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Day 26: Olinda

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One of Olinda's many fine, old Portuguese churches. For a while the city was the state capital.
Michael Palin - BrazilIn the garden of our hotel there's a very tropical sign. Nailed to one of a cluster of tall shady trees is a wooden board on which is written in large white lettering 'Cuidado Frutas' – 'Beware Fruit'! This provokes some discussion amongst us as to what the dangers of being struck by fruit might be. Mangoes fall only when ripe so it might be nothing worse than a wet surprise. Coconuts, on the other hand, especially given the height of some of these trees, could well crack your head open. Decide to avoid the garden for now and opt for the relative safety of the streets.

Olinda, over 1,000 kilometres (620 miles) down the coast from São Luís, has a split personality. There is a colonial town of some beauty, stretching up and over the hills, and there is Nova Olinda, a big, bland, modern accretion which the guide books tend to ignore. It was once the capital of Pernambuco, the richest state in Brazil, and the colonial heart of the town still resonates with the style and affluence of those days of glory, back in the seventeenth and eighteenth centuries when plantation owners grew fat and monastic orders counted in the money. There are even more churches here than up north, and there is an itinerary, in English, which will guide you round what is called the Circuit of Churches. The first one I come to, up the hill from the hotel, is the Church and Convent of St Francis. Begun in 1580, it's the oldest convent in Brazil and according to my guide book 'among the finest in South America'. I wander in and pay a couple of pounds to look around. Very ornate, barely a surface unattended to, and the sacristy is particularly splendid, with a massive cabinet carved most delicately from hard, dark jacaranda wood and an elaborate coffered ceiling with clusters of painstakingly carved green leaves surrounding the painted panels. There are all sorts of visual surprises here, including a soaring arch at the entrance to a side chapel, every inch of which is covered with intricately worked wood carvings that seem to hang there with no visible means of support, defying gravity. But it's the cloister that dazzles. Its cool and serene arcades are richly decorated with a mural of the life and work of St Francis, picked out in blue azulejo tiles, and off to the side a doorway leads into a secluded garden with a panorama of the Atlantic Ocean spread out below. And, unlike the sediment-stained waters off São Luís, it is a beguiling blue.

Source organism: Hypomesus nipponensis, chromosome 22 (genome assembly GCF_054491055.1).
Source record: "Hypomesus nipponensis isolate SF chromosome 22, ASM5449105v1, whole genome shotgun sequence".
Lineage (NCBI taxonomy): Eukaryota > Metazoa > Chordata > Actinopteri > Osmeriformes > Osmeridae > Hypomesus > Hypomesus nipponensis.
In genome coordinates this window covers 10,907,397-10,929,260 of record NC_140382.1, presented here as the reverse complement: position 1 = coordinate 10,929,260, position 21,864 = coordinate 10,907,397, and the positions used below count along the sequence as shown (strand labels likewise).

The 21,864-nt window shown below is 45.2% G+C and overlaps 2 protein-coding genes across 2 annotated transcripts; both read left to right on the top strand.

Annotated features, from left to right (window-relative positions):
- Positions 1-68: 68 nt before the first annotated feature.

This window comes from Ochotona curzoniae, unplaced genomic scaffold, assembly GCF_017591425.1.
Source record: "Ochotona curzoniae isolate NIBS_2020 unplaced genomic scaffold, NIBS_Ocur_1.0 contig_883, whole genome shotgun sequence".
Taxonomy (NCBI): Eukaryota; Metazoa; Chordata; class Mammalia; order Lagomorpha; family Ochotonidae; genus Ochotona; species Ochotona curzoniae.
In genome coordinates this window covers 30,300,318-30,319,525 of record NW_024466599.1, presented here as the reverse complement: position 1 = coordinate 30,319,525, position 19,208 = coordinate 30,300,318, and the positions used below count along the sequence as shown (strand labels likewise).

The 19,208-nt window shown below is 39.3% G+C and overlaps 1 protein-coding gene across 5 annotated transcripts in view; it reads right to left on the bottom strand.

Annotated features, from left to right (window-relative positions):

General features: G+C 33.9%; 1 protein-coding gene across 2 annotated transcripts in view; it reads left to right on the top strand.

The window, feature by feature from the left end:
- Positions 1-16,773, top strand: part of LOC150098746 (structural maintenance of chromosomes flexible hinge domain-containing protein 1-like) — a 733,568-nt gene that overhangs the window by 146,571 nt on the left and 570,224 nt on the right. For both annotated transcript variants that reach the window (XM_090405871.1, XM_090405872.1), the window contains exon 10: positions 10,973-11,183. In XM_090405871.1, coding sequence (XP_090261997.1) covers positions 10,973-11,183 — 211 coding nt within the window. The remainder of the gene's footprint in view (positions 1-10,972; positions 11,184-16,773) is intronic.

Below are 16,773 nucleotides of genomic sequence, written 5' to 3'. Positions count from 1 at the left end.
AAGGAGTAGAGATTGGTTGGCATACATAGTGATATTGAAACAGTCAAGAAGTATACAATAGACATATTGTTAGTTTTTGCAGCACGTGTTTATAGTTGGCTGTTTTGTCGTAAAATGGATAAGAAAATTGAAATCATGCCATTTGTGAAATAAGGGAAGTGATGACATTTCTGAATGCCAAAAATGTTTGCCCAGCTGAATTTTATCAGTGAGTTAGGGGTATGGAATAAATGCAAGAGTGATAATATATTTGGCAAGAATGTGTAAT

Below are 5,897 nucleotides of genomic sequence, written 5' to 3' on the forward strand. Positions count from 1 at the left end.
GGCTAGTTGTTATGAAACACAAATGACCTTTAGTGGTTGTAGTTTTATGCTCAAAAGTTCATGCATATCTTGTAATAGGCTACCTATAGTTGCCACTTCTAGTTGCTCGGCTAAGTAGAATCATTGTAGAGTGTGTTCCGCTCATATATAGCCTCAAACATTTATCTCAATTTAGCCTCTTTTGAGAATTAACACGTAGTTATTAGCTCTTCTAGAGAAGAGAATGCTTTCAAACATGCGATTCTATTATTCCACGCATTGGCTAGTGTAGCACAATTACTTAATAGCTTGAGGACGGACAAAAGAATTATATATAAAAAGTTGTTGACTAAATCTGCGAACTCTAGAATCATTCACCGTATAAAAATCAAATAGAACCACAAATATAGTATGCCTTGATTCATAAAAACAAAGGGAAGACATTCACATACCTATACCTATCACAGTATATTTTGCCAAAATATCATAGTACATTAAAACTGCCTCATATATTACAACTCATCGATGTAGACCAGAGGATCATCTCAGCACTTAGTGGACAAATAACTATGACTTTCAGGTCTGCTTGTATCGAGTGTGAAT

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  • Series: Brazil
  • Chapter: Day 26: Olinda
  • Country/sea: Brazil
  • Place: Olinda
  • Book page no: 114

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